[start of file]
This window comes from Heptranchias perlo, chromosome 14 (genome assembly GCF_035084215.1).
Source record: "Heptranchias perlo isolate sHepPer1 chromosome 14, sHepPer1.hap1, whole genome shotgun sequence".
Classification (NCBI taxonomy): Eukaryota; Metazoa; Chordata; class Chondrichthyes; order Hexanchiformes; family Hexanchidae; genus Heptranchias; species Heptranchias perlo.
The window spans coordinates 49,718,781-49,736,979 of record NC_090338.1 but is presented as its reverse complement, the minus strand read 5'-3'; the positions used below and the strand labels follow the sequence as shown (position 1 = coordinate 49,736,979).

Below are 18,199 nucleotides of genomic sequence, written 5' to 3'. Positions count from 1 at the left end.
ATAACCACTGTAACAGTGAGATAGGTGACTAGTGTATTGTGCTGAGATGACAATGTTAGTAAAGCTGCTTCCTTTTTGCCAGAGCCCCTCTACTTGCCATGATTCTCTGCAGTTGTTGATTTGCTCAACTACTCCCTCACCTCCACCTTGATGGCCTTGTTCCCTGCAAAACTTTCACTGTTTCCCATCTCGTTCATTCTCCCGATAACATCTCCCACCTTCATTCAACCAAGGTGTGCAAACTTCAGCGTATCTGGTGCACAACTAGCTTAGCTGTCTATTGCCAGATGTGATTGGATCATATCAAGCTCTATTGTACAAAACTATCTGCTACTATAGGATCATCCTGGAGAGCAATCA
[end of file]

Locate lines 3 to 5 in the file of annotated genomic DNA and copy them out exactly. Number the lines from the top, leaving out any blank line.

Classification (NCBI taxonomy): Eukaryota; Metazoa; Chordata; class Chondrichthyes; order Hexanchiformes; family Hexanchidae; genus Heptranchias; species Heptranchias perlo.
The window spans coordinates 49,718,781-49,736,979 of record NC_090338.1 but is presented as its reverse complement, the minus strand read 5'-3'; the positions used below and the strand labels follow the sequence as shown (position 1 = coordinate 49,736,979).

Below are 18,199 nucleotides of genomic sequence, written 5' to 3'. Positions count from 1 at the left end.